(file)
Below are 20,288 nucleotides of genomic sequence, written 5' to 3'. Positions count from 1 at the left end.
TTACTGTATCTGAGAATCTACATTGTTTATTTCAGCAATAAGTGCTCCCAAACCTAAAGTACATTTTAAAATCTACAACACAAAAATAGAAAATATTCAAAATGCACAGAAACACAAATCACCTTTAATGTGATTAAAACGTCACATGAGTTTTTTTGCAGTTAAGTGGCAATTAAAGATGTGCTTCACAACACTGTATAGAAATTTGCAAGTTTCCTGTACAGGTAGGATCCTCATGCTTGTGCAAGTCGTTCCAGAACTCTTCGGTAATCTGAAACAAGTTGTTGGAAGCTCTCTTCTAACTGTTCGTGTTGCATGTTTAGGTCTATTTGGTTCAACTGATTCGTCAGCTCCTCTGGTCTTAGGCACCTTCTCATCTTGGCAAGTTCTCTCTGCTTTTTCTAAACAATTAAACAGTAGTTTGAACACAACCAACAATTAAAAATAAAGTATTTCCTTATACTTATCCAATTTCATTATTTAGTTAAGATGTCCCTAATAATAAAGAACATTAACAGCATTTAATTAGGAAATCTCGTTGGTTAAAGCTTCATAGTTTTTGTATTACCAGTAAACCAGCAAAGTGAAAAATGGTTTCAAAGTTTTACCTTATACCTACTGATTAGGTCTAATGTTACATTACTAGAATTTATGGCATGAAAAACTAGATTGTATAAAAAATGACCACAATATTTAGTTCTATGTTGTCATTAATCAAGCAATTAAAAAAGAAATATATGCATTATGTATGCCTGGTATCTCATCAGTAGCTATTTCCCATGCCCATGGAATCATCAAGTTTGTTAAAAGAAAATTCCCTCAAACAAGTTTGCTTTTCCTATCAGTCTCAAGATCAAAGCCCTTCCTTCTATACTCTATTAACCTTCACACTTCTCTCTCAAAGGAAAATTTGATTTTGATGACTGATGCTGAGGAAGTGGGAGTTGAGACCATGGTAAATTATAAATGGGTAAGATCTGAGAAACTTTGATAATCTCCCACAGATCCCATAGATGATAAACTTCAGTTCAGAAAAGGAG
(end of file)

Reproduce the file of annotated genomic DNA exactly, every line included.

Below are 20,288 nucleotides of genomic sequence, written 5' to 3'. Positions count from 1 at the left end.
TTACTGTATCTGAGAATCTACATTGTTTATTTCAGCAATAAGTGCTCCCAAACCTAAAGTACATTTTAAAATCTACAACACAAAAATAGAAAATATTCAAAATGCACAGAAACACAAATCACCTTTAATGTGATTAAAACGTCACATGAGTTTTTTTGCAGTTAAGTGGCAATTAAAGATGTGCTTCACAACACTGTATAGAAATTTGCAAGTTTCCTGTACAGGTAGGATCCTCATGCTTGTGCAAGTCGTTCCAGAACTCTTCGGTAATCTGAAACAAGTTGTTGGAAGCTCTCTTCTAACTGTTCGTGTTGCATGTTTAGGTCTATTTGGTTCAACTGATTCGTCAGCTCCTCTGGTCTTAGGCACCTTCTCATCTTGGCAAGTTCTCTCTGCTTTTTCTAAACAATTAAACAGTAGTTTGAACACAACCAACAATTAAAAATAAAGTATTTCCTTATACTTATCCAATTTCATTATTTAGTTAAGATGTCCCTAATAATAAAGAACATTAACAGCATTTAATTAGGAAATCTCGTTGGTTAAAGCTTCATAGTTTTTGTATTACCAGTAAACCAGCAAAGTGAAAAATGGTTTCAAAGTTTTACCTTATACCTACTGATTAGGTCTAATGTTACATTACTAGAATTTATGGCATGAAAAACTAGATTGTATAAAAAATGACCACAATATTTAGTTCTATGTTGTCATTAATCAAGCAATTAAAAAAGAAATATATGCATTATGTATGCCTGGTATCTCATCAGTAGCTATTTCCCATGCCCATGGAATCATCAAGTTTGTTAAAAGAAAATTCCCTCAAACAAGTTTGCTTTTCCTATCAGTCTCAAGATCAAAGCCCTTCCTTCTATACTCTATTAACCTTCACACTTCTCTCTCAAAGGAAAATTTGATTTTGATGACTGATGCTGAGGAAGTGGGAGTTGAGACCATGGTAAATTATAAATGGGTAAGATCTGAGAAACTTTGATAATCTCCCACAGATCCCATAGATGATAAACTTCAGTTCAGAAAAGGAG